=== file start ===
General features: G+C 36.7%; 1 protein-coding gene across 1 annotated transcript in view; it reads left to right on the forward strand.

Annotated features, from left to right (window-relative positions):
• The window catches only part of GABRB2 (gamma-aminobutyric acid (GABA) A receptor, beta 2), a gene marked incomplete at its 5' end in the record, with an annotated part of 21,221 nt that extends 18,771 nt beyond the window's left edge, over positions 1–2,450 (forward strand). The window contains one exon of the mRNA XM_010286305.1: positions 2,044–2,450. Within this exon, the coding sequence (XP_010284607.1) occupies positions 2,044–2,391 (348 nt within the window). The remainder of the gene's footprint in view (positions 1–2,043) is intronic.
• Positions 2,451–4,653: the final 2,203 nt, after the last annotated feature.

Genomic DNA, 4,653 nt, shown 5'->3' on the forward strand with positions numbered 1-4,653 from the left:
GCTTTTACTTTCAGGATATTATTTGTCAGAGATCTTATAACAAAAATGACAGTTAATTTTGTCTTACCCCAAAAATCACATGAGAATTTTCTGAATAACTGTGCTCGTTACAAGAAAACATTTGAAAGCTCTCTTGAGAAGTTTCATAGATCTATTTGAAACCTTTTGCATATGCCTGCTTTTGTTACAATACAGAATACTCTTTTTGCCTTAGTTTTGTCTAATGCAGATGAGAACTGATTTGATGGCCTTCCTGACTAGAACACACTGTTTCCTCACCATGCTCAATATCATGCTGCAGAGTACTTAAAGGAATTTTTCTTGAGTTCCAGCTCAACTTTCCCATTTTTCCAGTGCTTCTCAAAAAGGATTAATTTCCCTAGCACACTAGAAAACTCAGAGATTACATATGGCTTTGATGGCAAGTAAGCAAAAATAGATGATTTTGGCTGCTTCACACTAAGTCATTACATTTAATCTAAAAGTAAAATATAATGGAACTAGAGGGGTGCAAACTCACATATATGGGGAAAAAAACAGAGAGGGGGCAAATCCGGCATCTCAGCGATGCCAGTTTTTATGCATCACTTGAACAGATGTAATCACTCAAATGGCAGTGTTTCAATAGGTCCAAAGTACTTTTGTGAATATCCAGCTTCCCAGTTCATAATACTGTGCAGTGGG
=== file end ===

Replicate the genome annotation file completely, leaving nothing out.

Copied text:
General features: G+C 36.7%; 1 protein-coding gene across 1 annotated transcript in view; it reads left to right on the forward strand.

Annotated features, from left to right (window-relative positions):
• The window catches only part of GABRB2 (gamma-aminobutyric acid (GABA) A receptor, beta 2), a gene marked incomplete at its 5' end in the record, with an annotated part of 21,221 nt that extends 18,771 nt beyond the window's left edge, over positions 1–2,450 (forward strand). The window contains one exon of the mRNA XM_010286305.1: positions 2,044–2,450. Within this exon, the coding sequence (XP_010284607.1) occupies positions 2,044–2,391 (348 nt within the window). The remainder of the gene's footprint in view (positions 1–2,043) is intronic.
• Positions 2,451–4,653: the final 2,203 nt, after the last annotated feature.

Genomic DNA, 4,653 nt, shown 5'->3' on the forward strand with positions numbered 1-4,653 from the left:
GCTTTTACTTTCAGGATATTATTTGTCAGAGATCTTATAACAAAAATGACAGTTAATTTTGTCTTACCCCAAAAATCACATGAGAATTTTCTGAATAACTGTGCTCGTTACAAGAAAACATTTGAAAGCTCTCTTGAGAAGTTTCATAGATCTATTTGAAACCTTTTGCATATGCCTGCTTTTGTTACAATACAGAATACTCTTTTTGCCTTAGTTTTGTCTAATGCAGATGAGAACTGATTTGATGGCCTTCCTGACTAGAACACACTGTTTCCTCACCATGCTCAATATCATGCTGCAGAGTACTTAAAGGAATTTTTCTTGAGTTCCAGCTCAACTTTCCCATTTTTCCAGTGCTTCTCAAAAAGGATTAATTTCCCTAGCACACTAGAAAACTCAGAGATTACATATGGCTTTGATGGCAAGTAAGCAAAAATAGATGATTTTGGCTGCTTCACACTAAGTCATTACATTTAATCTAAAAGTAAAATATAATGGAACTAGAGGGGTGCAAACTCACATATATGGGGAAAAAAACAGAGAGGGGGCAAATCCGGCATCTCAGCGATGCCAGTTTTTATGCATCACTTGAACAGATGTAATCACTCAAATGGCAGTGTTTCAATAGGTCCAAAGTACTTTTGTGAATATCCAGCTTCCCAGTTCATAATACTGTGCAGTGGG